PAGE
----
Not everyone is blessed to have their father in their life. So to have a good one, is an even greater privilege.
I grew up idolizing my dad. I thought he was handsome, strong, intelligent and friendly. Then, like many others I arrived at a stage in my life where my parents were no longer put on pedestals. They were people with flaws and worries, and they made mistakes, just like everyone else. First I judged them for it, you can call this my rebellious teenage phase. Then I was lucky enough to learn to accept, love and admire my parents for all of who they are and what they have done and continue to do for me.
This post is about my dad. I want to highlight how he contributed to my journey in learning to be a strong woman. Let me start off by saying, my dad is not a perfect human being. I also dare not claim he is the best father in the world. He is however, a loving, protective, dedicated, hardworking and generous dad to me. I love him and I know many others who love him too. We have had many disagreements and we do not get along all the time – but I know he is the one man who will love and protect me no matter what.
There is no denying that a role of a father is extremely impactful on a child’s life. For my dad, it was not just about how frequent he was around or how many phone calls he made home. It was not about how many gifts he bought me or how nice his car was. For my dad, it was what he said and did to connect with me that became deeply engraved in my heart.
Here are the moments in my life that my dad has gifted me. I hope it gives the fathers and ‘fathers-to-be’ out there a better perspective on what matters.
My personal experience tells me that apologizing does get harder as we get older! We have learned to mask our feelings of shame and unworthiness by becoming defensive about our mistakes, and denying when we are wrong. My dad gifted me the memory of him apologizing to me. I was raised in an Asian household where discipline and respect were highly valued (read “The Battle Hymn of the Tiger Mother” by Amy Chua to get a more intense version of Asian parenting). Although my dad’s spanking were never as frequent as my moms, when it did happen, it was 10 times more terrifying.
The first time I ever got spanked (I was 5-6years old that time), my dad sat me down and apologized after we were both calm. My dad’s apology to me was not only ‘humbling’ and unexpected. He showed that he understood that it hurt me and his empathy for my pain built our relationship.
The undeniable existence of gender inequality, even in my era, makes a bigger deal about men crying. As an example, during weddings, I catch myself feeling more excited about the groom crying compared to the bride. When he does, I get all teary eyed because for some reason it just meant that much ‘more’ that the man cried.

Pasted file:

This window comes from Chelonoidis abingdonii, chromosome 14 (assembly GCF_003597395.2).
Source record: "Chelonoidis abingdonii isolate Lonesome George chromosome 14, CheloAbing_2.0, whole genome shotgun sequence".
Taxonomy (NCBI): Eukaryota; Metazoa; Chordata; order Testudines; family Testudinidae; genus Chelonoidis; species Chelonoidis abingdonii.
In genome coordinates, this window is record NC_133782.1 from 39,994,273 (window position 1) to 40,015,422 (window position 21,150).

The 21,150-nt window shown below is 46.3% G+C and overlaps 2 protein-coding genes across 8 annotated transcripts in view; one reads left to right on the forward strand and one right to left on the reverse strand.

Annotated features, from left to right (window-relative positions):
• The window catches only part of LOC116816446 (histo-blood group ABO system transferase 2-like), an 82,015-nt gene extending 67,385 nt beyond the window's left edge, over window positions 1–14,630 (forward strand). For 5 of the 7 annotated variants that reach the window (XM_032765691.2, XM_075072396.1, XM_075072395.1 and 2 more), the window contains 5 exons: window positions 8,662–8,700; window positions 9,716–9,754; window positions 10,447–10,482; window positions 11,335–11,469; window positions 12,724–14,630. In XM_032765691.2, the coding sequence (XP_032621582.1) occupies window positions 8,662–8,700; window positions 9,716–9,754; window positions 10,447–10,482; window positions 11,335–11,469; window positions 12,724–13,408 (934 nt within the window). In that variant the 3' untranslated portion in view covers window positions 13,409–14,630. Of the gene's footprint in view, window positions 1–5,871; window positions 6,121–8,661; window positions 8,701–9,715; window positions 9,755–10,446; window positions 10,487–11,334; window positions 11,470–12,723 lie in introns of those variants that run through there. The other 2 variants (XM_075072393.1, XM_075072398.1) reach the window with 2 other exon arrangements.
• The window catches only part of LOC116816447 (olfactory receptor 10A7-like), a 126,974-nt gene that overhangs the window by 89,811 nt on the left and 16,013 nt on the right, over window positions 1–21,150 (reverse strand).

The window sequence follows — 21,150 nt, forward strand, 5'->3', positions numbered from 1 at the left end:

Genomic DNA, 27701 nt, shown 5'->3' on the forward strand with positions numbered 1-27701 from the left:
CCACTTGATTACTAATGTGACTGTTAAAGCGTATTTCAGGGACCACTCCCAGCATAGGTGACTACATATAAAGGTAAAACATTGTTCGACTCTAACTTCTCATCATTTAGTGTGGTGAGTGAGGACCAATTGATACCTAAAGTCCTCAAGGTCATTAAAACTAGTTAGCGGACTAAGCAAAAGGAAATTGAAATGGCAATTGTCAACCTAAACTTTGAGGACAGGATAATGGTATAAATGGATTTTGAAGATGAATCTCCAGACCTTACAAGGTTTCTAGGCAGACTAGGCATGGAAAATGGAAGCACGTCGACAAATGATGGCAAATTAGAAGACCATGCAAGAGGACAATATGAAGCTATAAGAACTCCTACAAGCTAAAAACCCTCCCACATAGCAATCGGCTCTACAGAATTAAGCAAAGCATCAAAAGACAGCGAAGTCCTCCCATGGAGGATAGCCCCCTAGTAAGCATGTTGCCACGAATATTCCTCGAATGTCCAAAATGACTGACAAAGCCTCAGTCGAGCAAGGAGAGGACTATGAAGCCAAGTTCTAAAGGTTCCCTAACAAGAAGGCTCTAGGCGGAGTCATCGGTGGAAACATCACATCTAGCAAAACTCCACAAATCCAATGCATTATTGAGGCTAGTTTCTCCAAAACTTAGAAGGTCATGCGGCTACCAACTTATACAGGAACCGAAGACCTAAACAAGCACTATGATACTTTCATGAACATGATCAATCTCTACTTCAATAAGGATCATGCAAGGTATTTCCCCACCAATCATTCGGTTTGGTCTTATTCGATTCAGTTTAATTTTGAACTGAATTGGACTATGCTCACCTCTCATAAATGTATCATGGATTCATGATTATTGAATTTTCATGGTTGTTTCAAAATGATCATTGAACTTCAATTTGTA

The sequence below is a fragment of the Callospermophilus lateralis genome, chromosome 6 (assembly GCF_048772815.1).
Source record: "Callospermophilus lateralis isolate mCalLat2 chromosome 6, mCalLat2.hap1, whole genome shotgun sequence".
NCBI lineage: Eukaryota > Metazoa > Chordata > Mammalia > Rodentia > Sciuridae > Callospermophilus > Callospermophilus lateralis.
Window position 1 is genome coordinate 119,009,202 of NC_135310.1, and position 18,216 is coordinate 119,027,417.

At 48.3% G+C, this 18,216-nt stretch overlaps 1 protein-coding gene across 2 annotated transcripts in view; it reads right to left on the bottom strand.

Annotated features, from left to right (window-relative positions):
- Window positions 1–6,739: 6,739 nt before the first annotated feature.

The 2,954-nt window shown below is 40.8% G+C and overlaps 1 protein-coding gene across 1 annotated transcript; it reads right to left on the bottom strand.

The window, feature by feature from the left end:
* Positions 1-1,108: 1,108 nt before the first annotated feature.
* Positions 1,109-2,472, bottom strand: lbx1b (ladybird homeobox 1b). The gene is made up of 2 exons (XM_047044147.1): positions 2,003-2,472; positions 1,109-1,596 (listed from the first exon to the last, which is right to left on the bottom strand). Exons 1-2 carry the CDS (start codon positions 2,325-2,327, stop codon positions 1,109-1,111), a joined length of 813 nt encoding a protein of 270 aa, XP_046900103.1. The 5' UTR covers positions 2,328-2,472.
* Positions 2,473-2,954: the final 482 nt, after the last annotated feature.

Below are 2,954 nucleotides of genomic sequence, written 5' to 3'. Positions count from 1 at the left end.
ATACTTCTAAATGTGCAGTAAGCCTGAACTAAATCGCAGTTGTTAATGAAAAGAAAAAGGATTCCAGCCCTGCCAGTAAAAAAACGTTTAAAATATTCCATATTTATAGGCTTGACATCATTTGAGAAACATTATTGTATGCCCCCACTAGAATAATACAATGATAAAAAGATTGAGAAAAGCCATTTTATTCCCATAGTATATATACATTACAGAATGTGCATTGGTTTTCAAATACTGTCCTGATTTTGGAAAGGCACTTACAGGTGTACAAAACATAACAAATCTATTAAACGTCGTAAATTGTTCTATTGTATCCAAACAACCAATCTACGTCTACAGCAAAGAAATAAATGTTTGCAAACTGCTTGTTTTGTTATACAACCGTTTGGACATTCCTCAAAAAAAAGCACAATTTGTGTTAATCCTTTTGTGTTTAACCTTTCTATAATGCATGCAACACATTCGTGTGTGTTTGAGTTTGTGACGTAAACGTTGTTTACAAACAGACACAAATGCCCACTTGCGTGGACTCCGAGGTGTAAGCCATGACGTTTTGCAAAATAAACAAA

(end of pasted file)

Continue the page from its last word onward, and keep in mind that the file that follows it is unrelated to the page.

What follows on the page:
My dad is not naturally an emotional person. So when it is clear that he is ‘feeling’ something, he’s got my attention. When children are intuitive about their parent’s feelings, it typically impacts the child’s emotional state as children lack the ability to comprehend complex emotions. Children will learn to mimic responses (e.g. show anger, find comfort, run and hide) that are demonstrated or encouraged by others.
My dad has gifted me the memory of him crying when he was at his most vulnerable. One of these incidences was when my uncle (his youngest brother) passed away in a work accident many years ago. My dad was so heart broken he couldn’t finish conversations about him without his voice breaking. This created a space for our family to comfort him. We never avoided talking about my uncle, we all grieved together and it was a very memorable yet painful time for all of us.
3.He did not just talk the talk, he walk the walk.
Do you know of a parent who tells stories that start off with ‘when I was young…’ and ends with ‘…moral of the story is’? I do! These stories bore me from time to time, but it was never how great he told the story that influenced me. It was how he practiced and applied the values in his own life that inspires me.
My dad gifted me the memories of him living out values that he preached were important. I learned that family was a priority because he showed me. I learned to be thankful and helpful because he was. I learned to value my education and work hard because he lived it. I learned that I could rely on him because he always showed up at the times I needed him most.
4.He tells me he loves me.
Actions do speak louder than words, but words are equally as important. My dad gifted me memories of hearing him say “I love you” to my mom, my sister, my brother and me.
It is extremely validating to hear that someone you love, loves you back. It gives affirmation that you are worthy of someone’s heart and time. Hearing ‘I love you’ never gets old. Even now, I find so much comfort and healing to hear my parents tell me they love me.
My list may look simple, but I know for many people this is way easier than it looks. We all have a hard time opening up and being vulnerable. It’s not suppose to be easy. We struggle to do this with ourselves, with our friends, with our partners…let alone with our own child. So to all the strong dads out there I say this to you:
It is not about how much weight you could lift or how much money you make and bring home. It is not about how tough you appear when you fail or when things get stressful and sad. It is also not about how powerful you are with your requests and commands.
Love happens through the connection that you allow others to have with you. My dad lives his life the way he wants me to live mine. He loves and cares about the people that loves and cares about me. Most importantly, he loves me enough to risk being vulnerable so that I could feel comforted. He loves and shares his heart and soul with me. That alone is incredible. That alone, is what makes him my strong dad.
Happy Birthday Dad.